A phenomenon that may be closely related to the projection of the astral self in out-of-body
experiences is that of the appearance of one's own double. Goethe (1749–1832), a German poet, had the astonishing experience of meeting himself as he rode away from Strassburg. The phantom wore a pike grey cloak with gold lace that Goethe had never seen before. Eight years later, as Goethe was on the same road going to visit Frederika, it occurred to him that he was dressed in precisely the same cloak that his phantom had been wearing on that earlier occasion.
In 1929, an archbishop wrote to Sir Oliver Lodge to tell him of a most peculiar incident which had occurred one evening when he had returned to his home feeling tired. He sat down in a favorite easy chair, and immediately fell asleep. Then, he wrote in the letter, he was sharply aroused in about a quarter of an hour (as he perceived by the clock). As he awoke he saw an apparition, luminous, vaporous, wonderfully real of himself, looking interestedly and delightedly at himself. After the archbishop and himself had looked at each other for the space of about five seconds, the ghostly self vanished for a few seconds, and then returned even clearer than before.
Such weird phenomena are termed "auto-scopic hallucinations." They appear to serve no dual purpose, such as providing a warning or disclosing valuable information, but only seem to present a projection of one's own body image. One sees oneself, as it were, without a mirror.
Dr. Edward Podolsky has compiled a number of cases of people who have reported seeing their own ghosts, and he recorded the experience of a Mr. Harold C. of Chicago, Illinois, who returned home after a hard day at the office with a splitting migraine. As he sat down to dinner, he saw, sitting opposite him, an exact replica of himself. This astonishing double repeated every movement he made during the entire course of the meal. Since that time, Mr. C. has seen his double on a number of occasions—each time after an attack of migraine.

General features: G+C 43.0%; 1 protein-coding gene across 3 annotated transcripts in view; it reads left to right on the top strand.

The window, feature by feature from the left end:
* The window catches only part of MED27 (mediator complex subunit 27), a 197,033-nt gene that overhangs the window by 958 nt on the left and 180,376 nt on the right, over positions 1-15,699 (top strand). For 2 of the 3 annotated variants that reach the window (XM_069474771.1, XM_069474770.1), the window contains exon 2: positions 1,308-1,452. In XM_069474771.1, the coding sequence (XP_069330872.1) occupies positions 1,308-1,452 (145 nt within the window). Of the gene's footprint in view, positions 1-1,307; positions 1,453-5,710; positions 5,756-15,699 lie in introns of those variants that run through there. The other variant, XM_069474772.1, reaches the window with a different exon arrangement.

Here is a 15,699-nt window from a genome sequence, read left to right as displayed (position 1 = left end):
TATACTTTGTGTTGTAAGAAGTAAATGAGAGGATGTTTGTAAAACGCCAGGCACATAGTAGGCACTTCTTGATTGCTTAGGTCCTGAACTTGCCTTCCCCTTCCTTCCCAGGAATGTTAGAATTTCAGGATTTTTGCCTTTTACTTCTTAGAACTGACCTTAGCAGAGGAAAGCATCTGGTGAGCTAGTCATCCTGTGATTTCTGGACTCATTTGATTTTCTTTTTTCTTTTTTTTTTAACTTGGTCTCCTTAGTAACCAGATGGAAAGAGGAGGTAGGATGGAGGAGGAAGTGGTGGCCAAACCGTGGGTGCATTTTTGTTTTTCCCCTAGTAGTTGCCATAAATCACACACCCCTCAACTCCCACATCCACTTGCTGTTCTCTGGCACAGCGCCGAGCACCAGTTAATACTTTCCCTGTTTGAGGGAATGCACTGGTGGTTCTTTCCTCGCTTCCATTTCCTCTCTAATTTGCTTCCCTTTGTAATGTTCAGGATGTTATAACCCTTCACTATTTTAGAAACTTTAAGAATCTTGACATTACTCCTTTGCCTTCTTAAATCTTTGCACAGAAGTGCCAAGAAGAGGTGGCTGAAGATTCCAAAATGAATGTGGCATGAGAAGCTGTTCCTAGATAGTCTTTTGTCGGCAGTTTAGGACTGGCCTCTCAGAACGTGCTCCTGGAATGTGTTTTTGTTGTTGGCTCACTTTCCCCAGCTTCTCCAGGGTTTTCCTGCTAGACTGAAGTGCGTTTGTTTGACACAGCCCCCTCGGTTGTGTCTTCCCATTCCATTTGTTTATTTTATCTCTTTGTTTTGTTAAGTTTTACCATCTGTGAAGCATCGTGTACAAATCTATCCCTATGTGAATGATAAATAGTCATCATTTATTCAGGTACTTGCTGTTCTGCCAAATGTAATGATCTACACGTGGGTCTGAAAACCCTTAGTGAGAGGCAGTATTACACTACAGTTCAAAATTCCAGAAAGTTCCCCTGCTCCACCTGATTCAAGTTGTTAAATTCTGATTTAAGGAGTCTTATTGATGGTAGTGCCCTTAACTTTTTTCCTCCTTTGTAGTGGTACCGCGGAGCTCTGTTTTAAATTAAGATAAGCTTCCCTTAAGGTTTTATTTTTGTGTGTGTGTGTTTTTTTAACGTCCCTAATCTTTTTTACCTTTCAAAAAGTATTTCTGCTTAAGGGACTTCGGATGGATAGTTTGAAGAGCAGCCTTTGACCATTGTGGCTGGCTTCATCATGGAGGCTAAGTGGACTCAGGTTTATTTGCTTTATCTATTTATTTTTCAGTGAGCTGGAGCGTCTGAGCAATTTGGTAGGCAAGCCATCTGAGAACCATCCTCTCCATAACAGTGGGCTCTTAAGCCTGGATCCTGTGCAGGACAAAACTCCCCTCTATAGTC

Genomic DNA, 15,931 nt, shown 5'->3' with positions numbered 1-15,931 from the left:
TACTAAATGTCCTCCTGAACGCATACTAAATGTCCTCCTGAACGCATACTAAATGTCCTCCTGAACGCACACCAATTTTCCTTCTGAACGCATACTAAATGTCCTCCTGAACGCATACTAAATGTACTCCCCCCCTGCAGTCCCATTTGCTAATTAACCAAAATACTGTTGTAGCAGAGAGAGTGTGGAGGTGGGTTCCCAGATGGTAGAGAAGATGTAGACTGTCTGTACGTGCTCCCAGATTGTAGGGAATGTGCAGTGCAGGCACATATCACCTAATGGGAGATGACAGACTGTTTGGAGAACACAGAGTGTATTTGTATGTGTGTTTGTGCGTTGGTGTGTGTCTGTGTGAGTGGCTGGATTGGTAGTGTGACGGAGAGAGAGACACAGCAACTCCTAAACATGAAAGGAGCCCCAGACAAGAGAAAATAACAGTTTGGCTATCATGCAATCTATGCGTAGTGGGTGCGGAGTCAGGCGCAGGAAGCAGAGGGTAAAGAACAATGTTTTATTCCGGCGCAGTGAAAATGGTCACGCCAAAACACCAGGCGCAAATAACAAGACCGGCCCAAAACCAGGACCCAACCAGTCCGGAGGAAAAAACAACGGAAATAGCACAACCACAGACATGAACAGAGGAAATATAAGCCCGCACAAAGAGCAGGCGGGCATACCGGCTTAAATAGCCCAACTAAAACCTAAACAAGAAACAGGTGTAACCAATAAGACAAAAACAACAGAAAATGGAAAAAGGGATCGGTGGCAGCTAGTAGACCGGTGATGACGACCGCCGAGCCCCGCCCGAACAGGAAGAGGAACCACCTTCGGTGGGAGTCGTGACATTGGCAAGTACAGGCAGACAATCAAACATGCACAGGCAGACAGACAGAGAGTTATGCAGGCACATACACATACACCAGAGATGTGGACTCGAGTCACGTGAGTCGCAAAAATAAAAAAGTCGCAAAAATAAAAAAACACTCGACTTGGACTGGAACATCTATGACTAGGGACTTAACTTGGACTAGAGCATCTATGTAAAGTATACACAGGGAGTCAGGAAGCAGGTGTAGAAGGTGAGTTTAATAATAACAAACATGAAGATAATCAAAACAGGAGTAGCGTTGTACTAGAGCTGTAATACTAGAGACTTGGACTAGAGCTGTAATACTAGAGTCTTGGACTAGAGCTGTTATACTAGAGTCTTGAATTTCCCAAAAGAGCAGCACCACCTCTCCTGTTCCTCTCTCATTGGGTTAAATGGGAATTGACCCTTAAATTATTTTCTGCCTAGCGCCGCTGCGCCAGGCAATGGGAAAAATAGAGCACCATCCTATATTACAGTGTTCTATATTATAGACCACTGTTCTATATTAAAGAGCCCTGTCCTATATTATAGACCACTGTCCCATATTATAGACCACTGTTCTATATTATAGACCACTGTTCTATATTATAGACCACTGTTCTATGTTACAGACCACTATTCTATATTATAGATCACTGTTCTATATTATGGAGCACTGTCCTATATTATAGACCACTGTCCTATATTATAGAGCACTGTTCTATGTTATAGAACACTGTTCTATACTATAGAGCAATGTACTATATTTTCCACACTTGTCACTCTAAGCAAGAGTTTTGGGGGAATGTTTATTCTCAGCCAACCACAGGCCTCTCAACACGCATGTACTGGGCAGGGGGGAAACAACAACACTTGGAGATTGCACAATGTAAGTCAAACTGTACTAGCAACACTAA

As Mrs. Jeanie P. was applying makeup, she saw an exact duplicate of herself also touching up her features. Mrs. P. reached out to touch the double, and the image reached out to touch her. Mrs. P. actually felt her face being touched by her mysterious double.
There are two main theories about the cause of autoscopy. One theory regards the phenomenon as being due to the result of some irritating process in the brain, particularly of the parietotemporal-occipital area (the visual area). A more psychological theory sees in autoscopy the projection of memory pictures. Certain pictures are stored in the memory and when conditions of stress or other unusual psychological situations arise these memories may be projected outside the body as real images.